Don Levy

The Next Chapter – 10 Most Influential Books I read as a Teenager

Don Levy

The 10 most influential records you listened to as a teenager list was making the rounds last month on Facebook. I loved reading many of the lists that people made. I could kick myself for leaving off my list Carole King’s “Tapestry”. Still, the lists brought me back to my adolescence, back when I would listen to The Beatles’ “Rubber Soul” while reading an Agatha Christie mystery and it made me want to list the 10 most influential books that I read as a teenager. Some of these books I have talked about before in my blog, and FYI, I thought of it before the poet Mark Doty did.

1) Catcher in the Rye by J.D. Salinger. My second blog post was about rereading this book, so I’m not going to go in detail about this novel. I know for a long time it was my favorite book. My tastes have changed and it’s no longer my favorite, but it still has a warm spot in my heart. I’m glad that I finally got around to rereading it so I can get a new perspective on it.

2) The Diary of Anne Frank by Anne Frank. I think these days this book is more relevant than ever. It is about how Anne and her family hid in an apartment above a bakery to escape the Nazis. I find the book to be an inspiration to me. Despite everything going on in the World at the time, Anne still thought that people were basically good. I’d like to think she’s still right about that.

3) To Kill a Mockingbird by Harper Lee. Harper Lee wrote one of the best novels about race. I learned so much from that book: to have empathy for others and how sometimes you have to do something unpopular, even though you may know that it’s the right thing to do. I want to think that there are still men of integrity in the world like Atticus Finch.

4) Crime and Punishment by Feydor Dostevesky. I have also previously blogged about this book, but it was probably the first classic I ever read. Again, thanks to mom for recommending it and giving me an appreciation of classic novels.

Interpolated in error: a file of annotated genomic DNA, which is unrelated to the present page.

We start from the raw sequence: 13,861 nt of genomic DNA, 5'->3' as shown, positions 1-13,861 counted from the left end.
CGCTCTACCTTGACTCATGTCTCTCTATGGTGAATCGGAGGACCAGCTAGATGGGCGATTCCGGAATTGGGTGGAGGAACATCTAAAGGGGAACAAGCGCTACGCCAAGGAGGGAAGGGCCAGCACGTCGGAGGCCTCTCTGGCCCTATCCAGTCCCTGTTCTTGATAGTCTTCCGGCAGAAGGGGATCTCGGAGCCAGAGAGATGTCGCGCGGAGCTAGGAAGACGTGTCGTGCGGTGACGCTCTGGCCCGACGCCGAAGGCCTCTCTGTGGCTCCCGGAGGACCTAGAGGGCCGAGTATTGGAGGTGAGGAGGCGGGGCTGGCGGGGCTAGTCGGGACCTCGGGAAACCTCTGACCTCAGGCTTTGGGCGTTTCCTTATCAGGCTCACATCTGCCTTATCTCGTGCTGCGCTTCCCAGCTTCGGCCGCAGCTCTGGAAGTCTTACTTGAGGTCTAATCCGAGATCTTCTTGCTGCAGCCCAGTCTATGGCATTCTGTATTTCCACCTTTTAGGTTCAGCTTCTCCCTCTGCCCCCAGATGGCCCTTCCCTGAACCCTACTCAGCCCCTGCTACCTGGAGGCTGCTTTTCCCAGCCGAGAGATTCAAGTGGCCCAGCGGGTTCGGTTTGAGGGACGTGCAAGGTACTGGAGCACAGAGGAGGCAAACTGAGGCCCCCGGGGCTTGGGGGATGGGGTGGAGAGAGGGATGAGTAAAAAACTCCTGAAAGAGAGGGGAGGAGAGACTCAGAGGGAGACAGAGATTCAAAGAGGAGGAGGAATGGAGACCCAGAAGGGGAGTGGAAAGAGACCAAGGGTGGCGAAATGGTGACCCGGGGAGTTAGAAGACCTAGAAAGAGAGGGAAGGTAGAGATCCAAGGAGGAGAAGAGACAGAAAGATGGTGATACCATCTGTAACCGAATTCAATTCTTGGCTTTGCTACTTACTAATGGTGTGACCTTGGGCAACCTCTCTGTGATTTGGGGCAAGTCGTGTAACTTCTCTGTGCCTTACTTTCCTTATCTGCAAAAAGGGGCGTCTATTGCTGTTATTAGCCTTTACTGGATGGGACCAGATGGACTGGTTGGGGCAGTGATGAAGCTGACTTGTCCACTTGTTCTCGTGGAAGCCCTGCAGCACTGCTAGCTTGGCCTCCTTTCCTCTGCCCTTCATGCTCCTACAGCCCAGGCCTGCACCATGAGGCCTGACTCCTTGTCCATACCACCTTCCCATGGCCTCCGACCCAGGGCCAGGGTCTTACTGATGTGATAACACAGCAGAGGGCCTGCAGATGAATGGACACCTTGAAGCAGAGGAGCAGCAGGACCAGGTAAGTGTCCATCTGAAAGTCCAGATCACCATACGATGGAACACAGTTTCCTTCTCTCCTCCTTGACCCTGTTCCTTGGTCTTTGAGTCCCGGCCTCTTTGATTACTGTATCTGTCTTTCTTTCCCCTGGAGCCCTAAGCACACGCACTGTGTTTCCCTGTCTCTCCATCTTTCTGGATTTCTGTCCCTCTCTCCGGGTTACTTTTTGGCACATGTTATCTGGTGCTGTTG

5) The Pearl by John Steinbeck. This is a book that I had to read for school. I loved the fable about a pearl diver in Mexico who finds a pearl that could be worth a fortune and the tragic events that come out of his greed. My favorite Steinbeck novel is Cannery Row but The Pearl is a good book about the tragedy of greed.

6) And Then There Were None by Agatha Christie. I can’t remember the name of the girl in my 7th grade class who got me excited about the book, but I want to thank her. She sat in front of me and was very animated when she talked about the book. I read most of Agatha Christie novels in junior high and high school. They were a great way to escape from the bullies in school.I still love reading mystery novels by other masters of the genre like Dorothy Sayers and P.D. James.

7) Breakfast of Champions by Kurt Vonnegut Jr. I read Slaughterhouse Five before I read all his other novels. I always loved how Vonnegut was funny and serious at the same time. Breakfast of Champions was a fun book to read. Vonnegut drew pictures in the book and it also had my favorite fictional character of all time, Kilgore Trout, who was a science fiction writer and is basically a fictional version of Vonnegut.

8) The Martian Chronicles by Ray Bradbury. I read a lot of Bradbury’s books as a teenager, as another way to escape from the bullies at school. This book is a series of short stories about how America colonized Mars. My friend Jennifer and I said at the same time that this book is one we both want to reread. Hopefully one day soon I will.

9) Harold and Maude by Colin Higgins. Believe it or not, we read this book in class. There’s the 70’s for you. I never saw the film until recently. For those who don’t know, it’s a book about a young man obsessed with death who winds up dating a much older woman. I think you might have to find the book on Amazon.

10) In Cold Blood by Truman Capote. I’ve never been a fan of the true crime genre but this book was another one my mom recommended to me. It starts off with the murder of the Clutter Family. Capote made you learn a lot about the Clutters. Eventually, the two men who killed the family are caught and eventually hung for their crimes. Capote’ s writing was never better. This book made me form my dislike of capital punishment.

So there you have it. What books influenced you as a teenager? Let me know what you think of my list in the comments below.